Chapter 3 History of continental shelf and slope sedimentation on the US middle Atlantic margin
Datasets usually provide raw data for analysis. This raw data often comes in spreadsheet form, but can be any collection of data, on which analysis can be performed.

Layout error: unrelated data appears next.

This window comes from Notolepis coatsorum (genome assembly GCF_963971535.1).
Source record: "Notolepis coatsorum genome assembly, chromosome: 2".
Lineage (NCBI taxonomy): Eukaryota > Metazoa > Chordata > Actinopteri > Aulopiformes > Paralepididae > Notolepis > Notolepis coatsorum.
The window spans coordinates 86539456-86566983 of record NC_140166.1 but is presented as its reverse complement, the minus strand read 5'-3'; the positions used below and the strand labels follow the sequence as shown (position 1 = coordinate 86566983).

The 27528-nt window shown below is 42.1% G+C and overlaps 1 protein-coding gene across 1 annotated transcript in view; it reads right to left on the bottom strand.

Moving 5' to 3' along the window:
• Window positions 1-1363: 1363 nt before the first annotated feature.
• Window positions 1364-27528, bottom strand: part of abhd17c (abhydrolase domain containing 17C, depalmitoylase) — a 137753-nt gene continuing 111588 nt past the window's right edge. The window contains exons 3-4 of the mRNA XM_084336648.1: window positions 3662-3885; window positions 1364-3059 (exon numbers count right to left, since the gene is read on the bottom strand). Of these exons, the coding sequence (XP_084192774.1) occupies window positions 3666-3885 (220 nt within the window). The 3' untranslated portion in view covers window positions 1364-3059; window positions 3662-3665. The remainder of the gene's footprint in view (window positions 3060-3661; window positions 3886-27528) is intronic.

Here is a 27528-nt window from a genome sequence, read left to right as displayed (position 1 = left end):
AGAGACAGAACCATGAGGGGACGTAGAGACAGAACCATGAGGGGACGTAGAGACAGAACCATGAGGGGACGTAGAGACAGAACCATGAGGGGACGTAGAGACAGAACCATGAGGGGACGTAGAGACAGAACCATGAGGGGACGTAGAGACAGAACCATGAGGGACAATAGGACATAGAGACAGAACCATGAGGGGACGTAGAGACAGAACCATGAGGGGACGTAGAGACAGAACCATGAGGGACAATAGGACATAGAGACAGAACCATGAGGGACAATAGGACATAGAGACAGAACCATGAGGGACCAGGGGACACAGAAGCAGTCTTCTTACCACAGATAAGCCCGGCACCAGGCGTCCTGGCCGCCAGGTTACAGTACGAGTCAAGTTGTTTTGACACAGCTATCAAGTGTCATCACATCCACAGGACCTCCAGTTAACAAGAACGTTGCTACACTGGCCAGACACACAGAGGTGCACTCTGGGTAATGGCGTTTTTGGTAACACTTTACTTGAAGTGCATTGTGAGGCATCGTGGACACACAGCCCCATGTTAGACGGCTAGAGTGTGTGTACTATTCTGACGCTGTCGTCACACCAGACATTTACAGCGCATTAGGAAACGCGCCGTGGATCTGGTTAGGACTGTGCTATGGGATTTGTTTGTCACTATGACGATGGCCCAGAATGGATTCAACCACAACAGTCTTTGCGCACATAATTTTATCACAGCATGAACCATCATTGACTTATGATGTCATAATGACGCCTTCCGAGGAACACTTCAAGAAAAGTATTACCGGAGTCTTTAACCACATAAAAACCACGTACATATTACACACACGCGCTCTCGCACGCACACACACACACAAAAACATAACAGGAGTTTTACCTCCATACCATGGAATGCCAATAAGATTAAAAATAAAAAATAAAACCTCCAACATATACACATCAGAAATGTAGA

We describe sedimentation on the storm-dominated, microtidal, continental shelf and slope of the eastern US passive continental margin between the Hudson and Wilmington canyons. Sediments here recorded sea-level changes over the past 100 myr and provide a classic example of the interplay among eustasy, tectonism and sedimentation. Long-term margin evolution reflects changes in morphology from a Late Cretaceous–Eocene ramp to Oligocene and younger prograding clinothem geometries, a transition found on several other margins. Deltaic systems influenced Cretaceous and Miocene sedimentation, but, in general, the Maastrichtian–Palaeogene shelf was starved of sediment. Pre-Pleistocene sequences follow a repetitive model, with fining- and coarsening-upward successions associated with transgressions and regressions, respectively. Pleistocene–Holocene sequences are generally quite thin (<20 m per sequence) and discontinuous beneath the modern shelf, reflecting starved sedimentation under high rates of eustatic change and low rates of subsidence. However, Pleistocene sequences can attain great thickness (hundreds of metres) beneath the outermost shelf and continental slope. Holocene sedimentation on the inner shelf reflects transgression, decelerating from rates of approximately 3–4 to around 2 mm a−1 from 5 to 2 ka. Modern shelf sedimentation primarily reflects palimpsest sand sheets plastered and reworked into geostrophically controlled nearshore and shelf shore-oblique sand ridges, and does not provide a good analogue for pre-Pleistocene deposition.